If you are writing to teens in rehab, “What’s up?” would be suitable, but if you are talking to adults in a mental health facility, then “How are you?” would be more appropriate.
Formal vs. Informal
Part of defining your brand’s tone-of-voice is deciding whether that tone will be formal or informal. As illustrated above, an adult mental health institute would likely take on a formal tone, whereas a teen rehab center would likely be more informal. The difference in language will connect the brand with its target audience in a relatable way.
Can convey professionalism, trust, authority, and respect, but can risk being boring, stuffy, and lacking in personality. Formal language should follow these simple rules:
- Avoid colloquialisms
- Avoid contractions
- Prefer writing in the third person
- Avoid clichés
- Avoid second-person pronouns like “you and your”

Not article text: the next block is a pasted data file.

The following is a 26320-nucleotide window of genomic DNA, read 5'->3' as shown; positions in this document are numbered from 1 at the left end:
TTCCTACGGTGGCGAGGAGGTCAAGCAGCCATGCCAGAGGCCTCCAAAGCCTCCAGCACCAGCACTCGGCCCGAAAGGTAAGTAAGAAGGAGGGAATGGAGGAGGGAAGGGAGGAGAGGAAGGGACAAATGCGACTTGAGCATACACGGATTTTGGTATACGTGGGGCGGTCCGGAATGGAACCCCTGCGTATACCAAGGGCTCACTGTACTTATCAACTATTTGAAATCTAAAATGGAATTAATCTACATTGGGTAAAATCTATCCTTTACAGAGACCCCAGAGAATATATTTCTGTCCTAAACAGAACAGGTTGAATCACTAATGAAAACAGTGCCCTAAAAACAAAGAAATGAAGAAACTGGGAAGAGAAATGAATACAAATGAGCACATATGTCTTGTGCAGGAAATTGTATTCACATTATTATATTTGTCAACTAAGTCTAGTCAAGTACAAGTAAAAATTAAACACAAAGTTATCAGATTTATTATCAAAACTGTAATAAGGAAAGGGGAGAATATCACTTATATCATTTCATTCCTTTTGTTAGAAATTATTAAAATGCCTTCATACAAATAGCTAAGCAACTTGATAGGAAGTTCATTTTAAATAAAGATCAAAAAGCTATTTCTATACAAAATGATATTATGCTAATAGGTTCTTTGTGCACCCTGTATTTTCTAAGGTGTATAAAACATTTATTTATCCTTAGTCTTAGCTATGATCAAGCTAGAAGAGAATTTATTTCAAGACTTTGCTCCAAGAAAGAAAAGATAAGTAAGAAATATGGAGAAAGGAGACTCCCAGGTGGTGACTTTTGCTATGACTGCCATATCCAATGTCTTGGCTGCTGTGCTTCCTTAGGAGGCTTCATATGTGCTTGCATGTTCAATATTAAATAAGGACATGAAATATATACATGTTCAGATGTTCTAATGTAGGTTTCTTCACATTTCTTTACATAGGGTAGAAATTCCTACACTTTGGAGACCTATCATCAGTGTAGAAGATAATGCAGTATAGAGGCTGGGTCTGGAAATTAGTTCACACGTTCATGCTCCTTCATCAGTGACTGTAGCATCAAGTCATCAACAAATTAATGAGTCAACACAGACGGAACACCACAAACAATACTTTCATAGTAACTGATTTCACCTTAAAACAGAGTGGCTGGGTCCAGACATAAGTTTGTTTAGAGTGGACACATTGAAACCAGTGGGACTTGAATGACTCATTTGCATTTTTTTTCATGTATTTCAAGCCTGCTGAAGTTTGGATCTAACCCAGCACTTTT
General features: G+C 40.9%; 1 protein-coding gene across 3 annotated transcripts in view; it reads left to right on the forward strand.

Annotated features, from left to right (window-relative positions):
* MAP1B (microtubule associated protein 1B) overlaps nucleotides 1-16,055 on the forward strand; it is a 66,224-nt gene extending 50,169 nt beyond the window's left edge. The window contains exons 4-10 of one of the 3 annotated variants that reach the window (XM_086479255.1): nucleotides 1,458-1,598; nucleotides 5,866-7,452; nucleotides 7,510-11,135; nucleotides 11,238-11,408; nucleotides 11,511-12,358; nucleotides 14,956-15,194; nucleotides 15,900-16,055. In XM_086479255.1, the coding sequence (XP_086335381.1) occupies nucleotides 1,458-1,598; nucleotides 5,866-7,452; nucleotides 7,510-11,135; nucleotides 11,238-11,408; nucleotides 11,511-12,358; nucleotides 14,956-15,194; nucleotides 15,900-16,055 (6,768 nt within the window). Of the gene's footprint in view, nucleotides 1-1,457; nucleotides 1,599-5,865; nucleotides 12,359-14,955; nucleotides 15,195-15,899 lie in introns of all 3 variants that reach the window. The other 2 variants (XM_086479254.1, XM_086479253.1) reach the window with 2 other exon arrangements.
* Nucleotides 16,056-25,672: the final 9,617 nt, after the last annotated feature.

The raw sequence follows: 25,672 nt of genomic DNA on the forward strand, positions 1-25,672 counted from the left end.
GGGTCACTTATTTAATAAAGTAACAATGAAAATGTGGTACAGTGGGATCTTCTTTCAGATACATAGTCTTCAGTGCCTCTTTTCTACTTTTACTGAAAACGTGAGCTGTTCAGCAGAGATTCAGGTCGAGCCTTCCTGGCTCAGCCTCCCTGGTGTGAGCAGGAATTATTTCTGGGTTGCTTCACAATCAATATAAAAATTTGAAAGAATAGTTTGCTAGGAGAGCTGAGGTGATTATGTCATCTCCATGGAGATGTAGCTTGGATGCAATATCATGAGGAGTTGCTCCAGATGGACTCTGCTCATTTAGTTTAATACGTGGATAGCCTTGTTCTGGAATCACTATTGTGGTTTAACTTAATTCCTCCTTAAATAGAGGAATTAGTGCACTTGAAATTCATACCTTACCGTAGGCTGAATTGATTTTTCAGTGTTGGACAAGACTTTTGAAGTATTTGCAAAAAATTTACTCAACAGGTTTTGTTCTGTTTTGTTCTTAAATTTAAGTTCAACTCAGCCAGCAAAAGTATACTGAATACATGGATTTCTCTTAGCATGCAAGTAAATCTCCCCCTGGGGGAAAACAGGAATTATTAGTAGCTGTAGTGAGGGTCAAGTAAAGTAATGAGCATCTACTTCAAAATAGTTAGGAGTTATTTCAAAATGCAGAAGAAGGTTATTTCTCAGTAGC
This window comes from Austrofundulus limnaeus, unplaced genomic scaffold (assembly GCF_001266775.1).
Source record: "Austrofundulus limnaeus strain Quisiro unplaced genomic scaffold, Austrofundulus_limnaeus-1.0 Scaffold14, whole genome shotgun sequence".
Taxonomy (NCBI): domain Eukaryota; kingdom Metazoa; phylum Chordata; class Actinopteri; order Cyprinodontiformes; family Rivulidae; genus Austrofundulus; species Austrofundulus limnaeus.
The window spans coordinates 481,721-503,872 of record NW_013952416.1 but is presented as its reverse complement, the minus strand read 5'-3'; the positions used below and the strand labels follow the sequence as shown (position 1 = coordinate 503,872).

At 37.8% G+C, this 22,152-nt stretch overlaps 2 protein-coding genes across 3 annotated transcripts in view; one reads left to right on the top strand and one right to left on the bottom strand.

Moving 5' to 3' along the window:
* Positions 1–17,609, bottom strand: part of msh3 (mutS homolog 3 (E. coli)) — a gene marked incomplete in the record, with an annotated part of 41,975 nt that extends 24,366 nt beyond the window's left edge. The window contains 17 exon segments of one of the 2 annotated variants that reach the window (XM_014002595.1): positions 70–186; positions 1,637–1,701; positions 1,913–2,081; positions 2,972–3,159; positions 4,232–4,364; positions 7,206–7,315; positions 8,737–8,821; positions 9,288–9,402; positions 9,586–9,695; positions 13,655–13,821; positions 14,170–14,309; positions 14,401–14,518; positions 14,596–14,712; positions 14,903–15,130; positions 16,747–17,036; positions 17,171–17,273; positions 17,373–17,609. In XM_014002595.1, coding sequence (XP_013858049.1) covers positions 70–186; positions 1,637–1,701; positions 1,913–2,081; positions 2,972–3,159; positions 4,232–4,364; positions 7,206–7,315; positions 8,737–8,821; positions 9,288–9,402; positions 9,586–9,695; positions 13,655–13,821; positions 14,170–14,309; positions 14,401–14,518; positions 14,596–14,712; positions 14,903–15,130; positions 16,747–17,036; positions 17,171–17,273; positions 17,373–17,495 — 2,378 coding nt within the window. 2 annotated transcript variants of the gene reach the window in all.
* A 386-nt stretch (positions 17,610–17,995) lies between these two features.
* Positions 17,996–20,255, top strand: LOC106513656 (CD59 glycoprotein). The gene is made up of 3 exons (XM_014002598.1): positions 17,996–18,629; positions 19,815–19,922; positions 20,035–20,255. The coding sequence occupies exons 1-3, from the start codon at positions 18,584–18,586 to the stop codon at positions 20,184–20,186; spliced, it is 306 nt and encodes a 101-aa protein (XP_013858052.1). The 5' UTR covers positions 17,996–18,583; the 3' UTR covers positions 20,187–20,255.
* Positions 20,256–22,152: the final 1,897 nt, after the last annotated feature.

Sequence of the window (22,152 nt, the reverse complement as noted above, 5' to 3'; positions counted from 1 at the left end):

- Use full words, avoid abbreviations
- Longer sentences with greater complexity are preferred
- Avoid humor
- Use stories only to reinforce a point or to create clarity in a message
Used to convey personality and emotion much more easily than formal. Informal language should (or may) use:
- Colloquial expressions
- First, second, or third person
- Can use clichés
- May address the reader with second-person pronouns like “you and your”
- Can use abbreviations and abbreviated words
- Should use short and simple sentences
- Empathy for the reader and the challenge of the topic can be shown
- Can use humor
- Can use storytelling to evoke emotion, create bonds, and strengthen relationships
Examples of popular brand voices:
Uber – considerate, simple, bold, consistent
MailChimp – clear, genuine, humor
LaCroix – laid-back, short, charming
Monetizing the Message